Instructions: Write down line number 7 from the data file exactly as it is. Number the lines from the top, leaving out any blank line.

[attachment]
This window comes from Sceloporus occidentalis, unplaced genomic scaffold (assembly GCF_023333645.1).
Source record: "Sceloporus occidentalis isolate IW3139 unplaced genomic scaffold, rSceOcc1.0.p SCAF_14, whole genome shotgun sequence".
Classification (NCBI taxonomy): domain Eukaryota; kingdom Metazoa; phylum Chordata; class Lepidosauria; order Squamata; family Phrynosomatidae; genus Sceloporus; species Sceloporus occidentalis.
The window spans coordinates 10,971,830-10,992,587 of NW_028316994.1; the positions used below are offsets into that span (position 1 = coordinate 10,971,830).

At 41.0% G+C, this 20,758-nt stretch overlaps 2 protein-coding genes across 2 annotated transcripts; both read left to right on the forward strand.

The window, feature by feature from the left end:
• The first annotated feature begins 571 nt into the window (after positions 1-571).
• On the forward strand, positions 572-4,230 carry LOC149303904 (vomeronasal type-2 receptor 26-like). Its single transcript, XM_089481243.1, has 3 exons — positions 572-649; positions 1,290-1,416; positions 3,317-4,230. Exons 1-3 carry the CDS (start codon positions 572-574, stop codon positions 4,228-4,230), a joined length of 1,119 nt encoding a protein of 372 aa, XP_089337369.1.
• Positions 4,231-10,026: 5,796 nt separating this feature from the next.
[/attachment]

• The first annotated feature begins 571 nt into the window (after positions 1-571).